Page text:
TVs and mounts can be heavy, so have a friend help when securing it to the wall. Monkey Business Images/Shutterstock

  1. Mark the studs. Using the stud finder, find the studs in the area you want to mount the TV and mark the center point of each one. Studs are typically 2 inches wide and 16 inches apart, measuring from the center point. Some walls have studs 24 inches apart. The center point of a stud is where you'll drill the holes.
  2. Tape the mount template to the wall. Use a level to make sure the template is straight. TV wall mounts come with a template which indicates the size and location of the holes to drill. You will want to drill four holes in total. The holes on the template must be placed over the centers of the studs, so this will dictate where the TV can be mounted. If the stud locations don't correspond to exactly where you want the TV to go, you can offset the mounting holes - that's why there are multiple hole options on the template. You can also adjust where you mount the hardware on the back of the TV.
  3. Drill the holes. Using the drill bit size suggested by the TV mount instructions, drill into the four marked hole locations on the template. Drill in about 2 inches, through the drywall, and about an inch into the stud. For a wooden stud you don't want to drill the full screw length, just create a pilot hole to guide the screw. If you're not mounting to drywall, drill a hole the depth of the anchor then insert the anchors into the holes you have drilled. Always double-check the location of the holes before drilling. Once you've drilled the holes, remove the template.
  4. Attach the mount to the wall. The wall mount itself may be heavy, so, if necessary, have a friend help hold it to the wall as you secure it. If indicated in the instructions, be sure to use any washers provided. Tighten the hardware so it's securely mounted but do not tighten it fully, so you can make any necessary adjustments. Place the level on top of the wall mount to confirm it's level. Adjust if necessary, then finish tightening the screws or bolts fully into the wall.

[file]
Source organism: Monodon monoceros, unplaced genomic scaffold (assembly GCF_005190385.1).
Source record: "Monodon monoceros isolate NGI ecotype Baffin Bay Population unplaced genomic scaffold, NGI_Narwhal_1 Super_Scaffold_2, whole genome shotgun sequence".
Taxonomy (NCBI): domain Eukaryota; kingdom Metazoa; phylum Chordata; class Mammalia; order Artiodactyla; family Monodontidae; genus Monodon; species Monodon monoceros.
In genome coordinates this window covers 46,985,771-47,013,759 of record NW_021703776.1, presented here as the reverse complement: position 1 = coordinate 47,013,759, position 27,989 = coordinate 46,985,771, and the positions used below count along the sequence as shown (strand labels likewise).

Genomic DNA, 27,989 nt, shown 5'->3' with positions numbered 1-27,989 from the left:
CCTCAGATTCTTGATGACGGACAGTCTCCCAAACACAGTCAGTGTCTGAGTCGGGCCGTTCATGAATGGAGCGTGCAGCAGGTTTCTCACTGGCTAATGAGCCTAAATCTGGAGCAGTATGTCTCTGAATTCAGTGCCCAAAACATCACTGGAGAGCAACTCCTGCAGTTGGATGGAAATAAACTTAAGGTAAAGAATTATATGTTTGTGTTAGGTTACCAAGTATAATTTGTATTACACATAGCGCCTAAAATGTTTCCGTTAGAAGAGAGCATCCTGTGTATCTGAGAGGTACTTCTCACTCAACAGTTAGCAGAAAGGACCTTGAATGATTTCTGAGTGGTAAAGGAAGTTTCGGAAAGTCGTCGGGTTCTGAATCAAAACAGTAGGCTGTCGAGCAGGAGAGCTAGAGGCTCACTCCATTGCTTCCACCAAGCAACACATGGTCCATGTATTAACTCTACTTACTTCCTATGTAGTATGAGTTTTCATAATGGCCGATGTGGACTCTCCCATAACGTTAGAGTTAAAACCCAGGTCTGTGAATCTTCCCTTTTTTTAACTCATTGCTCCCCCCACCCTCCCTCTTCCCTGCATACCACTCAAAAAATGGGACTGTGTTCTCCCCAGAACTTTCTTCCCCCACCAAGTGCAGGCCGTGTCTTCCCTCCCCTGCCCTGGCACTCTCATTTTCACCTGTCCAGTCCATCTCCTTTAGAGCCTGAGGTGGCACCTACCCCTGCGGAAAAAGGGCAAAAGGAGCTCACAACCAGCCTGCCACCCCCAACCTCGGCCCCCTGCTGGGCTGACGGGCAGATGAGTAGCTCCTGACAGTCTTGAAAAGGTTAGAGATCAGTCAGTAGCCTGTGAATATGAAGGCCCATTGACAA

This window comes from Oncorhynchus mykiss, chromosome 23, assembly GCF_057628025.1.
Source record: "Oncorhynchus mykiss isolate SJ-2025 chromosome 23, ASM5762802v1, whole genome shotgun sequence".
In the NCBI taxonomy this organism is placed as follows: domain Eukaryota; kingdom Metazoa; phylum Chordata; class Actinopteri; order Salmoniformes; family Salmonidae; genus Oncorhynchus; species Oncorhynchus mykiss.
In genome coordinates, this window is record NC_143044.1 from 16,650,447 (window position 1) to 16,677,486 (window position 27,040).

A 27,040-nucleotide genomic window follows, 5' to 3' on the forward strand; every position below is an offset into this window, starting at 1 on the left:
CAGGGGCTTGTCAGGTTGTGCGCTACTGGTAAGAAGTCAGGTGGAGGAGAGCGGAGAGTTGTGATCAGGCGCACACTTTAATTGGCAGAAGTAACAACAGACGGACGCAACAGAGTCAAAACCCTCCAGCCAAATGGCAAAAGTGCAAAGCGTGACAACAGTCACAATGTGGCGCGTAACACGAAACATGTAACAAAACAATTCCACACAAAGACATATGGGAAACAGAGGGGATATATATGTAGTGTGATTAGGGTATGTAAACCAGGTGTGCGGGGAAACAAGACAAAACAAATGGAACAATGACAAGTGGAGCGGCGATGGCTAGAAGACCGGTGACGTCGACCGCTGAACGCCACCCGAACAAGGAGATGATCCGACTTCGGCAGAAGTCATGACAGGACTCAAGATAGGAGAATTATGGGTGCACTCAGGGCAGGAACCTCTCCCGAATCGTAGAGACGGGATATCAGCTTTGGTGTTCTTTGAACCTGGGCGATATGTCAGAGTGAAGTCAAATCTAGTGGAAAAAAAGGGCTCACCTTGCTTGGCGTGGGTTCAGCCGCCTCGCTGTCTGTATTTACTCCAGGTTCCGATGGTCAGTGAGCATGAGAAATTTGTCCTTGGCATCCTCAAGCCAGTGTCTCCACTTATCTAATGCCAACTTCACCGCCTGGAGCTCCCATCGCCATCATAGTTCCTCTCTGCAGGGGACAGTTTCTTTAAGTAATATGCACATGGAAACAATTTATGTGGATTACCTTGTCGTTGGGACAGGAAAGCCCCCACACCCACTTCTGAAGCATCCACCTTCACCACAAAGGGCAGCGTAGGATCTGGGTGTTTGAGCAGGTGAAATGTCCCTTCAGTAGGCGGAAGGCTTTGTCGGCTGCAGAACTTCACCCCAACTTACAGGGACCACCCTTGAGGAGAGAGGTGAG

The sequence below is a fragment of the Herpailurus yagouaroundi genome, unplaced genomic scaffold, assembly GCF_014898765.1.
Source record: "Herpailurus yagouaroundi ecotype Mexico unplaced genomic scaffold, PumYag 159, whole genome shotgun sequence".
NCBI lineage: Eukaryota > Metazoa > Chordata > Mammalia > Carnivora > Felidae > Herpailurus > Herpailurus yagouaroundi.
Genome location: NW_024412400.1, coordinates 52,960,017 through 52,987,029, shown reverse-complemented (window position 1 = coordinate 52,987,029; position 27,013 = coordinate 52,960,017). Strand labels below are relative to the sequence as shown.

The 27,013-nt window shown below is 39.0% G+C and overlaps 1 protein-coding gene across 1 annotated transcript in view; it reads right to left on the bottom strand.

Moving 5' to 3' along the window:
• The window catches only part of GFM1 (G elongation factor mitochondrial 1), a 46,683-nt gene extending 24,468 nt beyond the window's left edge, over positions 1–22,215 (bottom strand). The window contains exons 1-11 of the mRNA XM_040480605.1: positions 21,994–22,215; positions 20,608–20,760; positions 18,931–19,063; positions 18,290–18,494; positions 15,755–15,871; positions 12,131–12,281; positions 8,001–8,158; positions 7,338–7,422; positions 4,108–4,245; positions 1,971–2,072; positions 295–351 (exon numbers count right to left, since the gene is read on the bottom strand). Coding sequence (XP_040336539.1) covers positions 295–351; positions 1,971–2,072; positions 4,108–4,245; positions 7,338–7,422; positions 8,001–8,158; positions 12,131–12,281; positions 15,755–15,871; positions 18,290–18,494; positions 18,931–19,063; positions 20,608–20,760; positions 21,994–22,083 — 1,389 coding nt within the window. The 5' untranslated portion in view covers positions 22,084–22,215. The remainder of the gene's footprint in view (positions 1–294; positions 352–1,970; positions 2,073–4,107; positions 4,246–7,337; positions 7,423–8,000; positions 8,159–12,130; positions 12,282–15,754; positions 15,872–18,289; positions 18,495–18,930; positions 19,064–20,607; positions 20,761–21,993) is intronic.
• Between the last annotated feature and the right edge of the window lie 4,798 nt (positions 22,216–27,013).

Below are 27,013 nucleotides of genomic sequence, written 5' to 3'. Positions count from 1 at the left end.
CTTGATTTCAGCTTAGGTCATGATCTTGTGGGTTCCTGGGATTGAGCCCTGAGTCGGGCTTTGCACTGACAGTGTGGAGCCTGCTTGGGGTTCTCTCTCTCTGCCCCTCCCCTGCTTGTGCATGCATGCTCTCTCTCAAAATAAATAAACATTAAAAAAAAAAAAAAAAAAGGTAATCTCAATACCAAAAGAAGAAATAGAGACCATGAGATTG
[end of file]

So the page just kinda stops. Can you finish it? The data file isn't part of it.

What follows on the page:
5. Mount the hardware to the back of the TV. Most wall mounts come with a separate framework section you mount to the back of the TV. Place the frame onto the rear of the TV and line it up with four of the holes there. Ensure the mount is centered both horizontally and vertically unless you need to offset the mount based on the location of your studs. Use the hex wrench to secure the frame to the back of the TV.
  6. Fit the TV onto the mount. Attach the mounting hardware on the back of the TV to the mounting hardware secured to the wall. Do not yet tighten everything firmly as you will now make final adjustments. Place the level on top of the TV and ensure it is level. Make any adjustments and, once level, tighten the screws, bolts, and other hardware.

Insider's takeaway

With the proper tools, a friend to help, and the instructions that come with a TV mount, you too can mount a TV on the wall. Make sure the mount and TV are compatible by matching the VESA numbers. Always measure twice before drilling holes and always remember the TV can never be just mounted to the drywall, it needs to be secured to the studs inside the wall. If the studs aren't exactly where you want the TV to go, simply offset the mount using the paper template that comes with the mounting bracket.

Because of the weight of a wall-mounted TV, and the danger to pets and people should it fall, correct mounting is critical. If you have any doubts about any part of the process or your ability to follow the directions included with the TV mount exactly, call a professional.